Diagnosing Crisis: Perceptions of Decay in Late Medieval Central Europe

During the International Medieval Congress in Leeds (Climates; 5-9 July 2021, online), the EXPRO team sponsored and organised two panels. These two sessions (Diagnosing Crisis: Perceptions of Decay in Late Medieval Central Europe I-II), organised by CMS, aimed to explore the late medieval impression of crisis. The historiographical debate on the late medieval crisis has not reached a consensus on whether there was an economic and demographic depression in Central Europe around 1400. What, however, has emerged as evident is the general sense of decadence in late medieval society. The papers examined how medieval authors detected the symptoms of crisis, what discourses they used to expose them, and where they located the responsibility for the decline. Were these diagnoses intended to prevent conflict, or did they exacerbate them? These questions gain particular relevance when applied to periods of increased social, political, and religious turbulence, such as the Hussite Revolution and the polemics surrounding Conciliarism and the Papal Schism.

The first panel dealt with the image of decay and approaching End of time in Central Europe and Germany. The panel’s central question was to interrogate how the decline and political crisis articulate on the discursive level. Frances Kneupper (University of Mississippi) explored the commentary of late medieval clerics and prominent theologians on female prophets as signs of the End. Pavel Soukup (CMS) presented and interpreted the Winand of Steeg’s work Adamas colluctancium aquillarum from 1419 and its vision of political and religious crisis. Pavlína Cermanová (CMS) delt in her paper with treatises on Apocalypse of Hussite radicals focusing mainly on their prophetic vocabulary.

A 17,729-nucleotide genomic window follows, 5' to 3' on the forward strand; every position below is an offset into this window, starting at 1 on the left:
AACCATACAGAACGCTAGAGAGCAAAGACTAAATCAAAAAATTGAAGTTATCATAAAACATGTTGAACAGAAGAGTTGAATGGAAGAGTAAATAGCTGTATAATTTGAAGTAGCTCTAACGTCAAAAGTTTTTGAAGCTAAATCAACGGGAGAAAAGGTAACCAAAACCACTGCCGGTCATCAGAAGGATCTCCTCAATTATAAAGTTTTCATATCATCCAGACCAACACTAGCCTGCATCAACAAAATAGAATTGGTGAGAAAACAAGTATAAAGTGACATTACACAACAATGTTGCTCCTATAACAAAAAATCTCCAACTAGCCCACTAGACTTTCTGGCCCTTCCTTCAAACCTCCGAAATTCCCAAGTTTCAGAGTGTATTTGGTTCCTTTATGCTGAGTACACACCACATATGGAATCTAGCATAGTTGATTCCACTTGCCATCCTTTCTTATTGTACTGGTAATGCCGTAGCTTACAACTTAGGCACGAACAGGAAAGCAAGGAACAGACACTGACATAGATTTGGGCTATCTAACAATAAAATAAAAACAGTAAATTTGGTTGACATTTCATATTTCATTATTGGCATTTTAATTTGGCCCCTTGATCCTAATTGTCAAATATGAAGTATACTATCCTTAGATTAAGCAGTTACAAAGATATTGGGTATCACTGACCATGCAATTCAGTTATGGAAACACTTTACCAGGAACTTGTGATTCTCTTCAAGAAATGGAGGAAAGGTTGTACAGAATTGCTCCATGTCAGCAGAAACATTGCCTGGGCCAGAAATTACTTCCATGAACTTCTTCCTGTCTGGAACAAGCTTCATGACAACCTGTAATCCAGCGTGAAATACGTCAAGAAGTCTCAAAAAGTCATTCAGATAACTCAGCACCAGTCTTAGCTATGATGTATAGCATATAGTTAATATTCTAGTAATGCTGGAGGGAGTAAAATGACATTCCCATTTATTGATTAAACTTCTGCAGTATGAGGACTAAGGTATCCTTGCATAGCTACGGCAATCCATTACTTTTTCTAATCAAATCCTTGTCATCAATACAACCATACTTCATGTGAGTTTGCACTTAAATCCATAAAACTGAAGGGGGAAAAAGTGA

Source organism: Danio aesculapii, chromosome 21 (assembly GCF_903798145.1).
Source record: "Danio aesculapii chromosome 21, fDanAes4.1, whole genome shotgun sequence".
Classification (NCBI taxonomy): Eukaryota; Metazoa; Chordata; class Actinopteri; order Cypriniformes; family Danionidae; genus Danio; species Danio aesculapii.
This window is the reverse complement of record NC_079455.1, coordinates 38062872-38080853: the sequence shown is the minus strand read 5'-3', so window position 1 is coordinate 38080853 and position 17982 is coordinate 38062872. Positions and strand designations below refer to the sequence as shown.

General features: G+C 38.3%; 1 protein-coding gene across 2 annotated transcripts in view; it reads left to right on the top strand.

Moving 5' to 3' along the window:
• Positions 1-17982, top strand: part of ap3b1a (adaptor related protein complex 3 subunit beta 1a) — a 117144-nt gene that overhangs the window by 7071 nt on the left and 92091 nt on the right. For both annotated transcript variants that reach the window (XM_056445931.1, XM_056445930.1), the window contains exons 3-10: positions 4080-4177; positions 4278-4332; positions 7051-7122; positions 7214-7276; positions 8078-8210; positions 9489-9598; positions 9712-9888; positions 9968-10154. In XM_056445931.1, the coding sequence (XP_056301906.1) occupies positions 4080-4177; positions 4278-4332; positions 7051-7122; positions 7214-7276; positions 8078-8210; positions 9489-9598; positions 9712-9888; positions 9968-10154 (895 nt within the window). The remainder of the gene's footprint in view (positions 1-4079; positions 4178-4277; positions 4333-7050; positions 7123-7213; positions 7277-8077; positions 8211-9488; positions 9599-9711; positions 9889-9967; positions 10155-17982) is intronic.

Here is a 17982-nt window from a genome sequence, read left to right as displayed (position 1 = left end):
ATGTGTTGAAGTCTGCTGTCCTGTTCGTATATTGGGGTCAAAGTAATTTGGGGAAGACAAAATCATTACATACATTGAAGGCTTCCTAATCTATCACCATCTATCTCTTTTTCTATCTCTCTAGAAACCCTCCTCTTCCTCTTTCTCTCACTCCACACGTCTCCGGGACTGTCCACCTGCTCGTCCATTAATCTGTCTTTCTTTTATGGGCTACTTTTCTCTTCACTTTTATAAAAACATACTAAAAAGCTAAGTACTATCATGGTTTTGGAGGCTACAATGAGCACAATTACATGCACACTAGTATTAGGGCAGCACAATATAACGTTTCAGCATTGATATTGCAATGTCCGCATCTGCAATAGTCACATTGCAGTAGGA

The second session contained only two contributions and was more focused on late medieval Bohemia. Vaclav Žůrek (CMS) explored in his paper how theologians, preachers, or chroniclers in post-(Hussite)war Bohemia use nostalgia in contemporary political as well as religious controversies. Then Adam Pálka (CMS) focused on the discourse of violence and wartime terrors of the Hussite revolution in a religious polemic in the second half of the 15th century.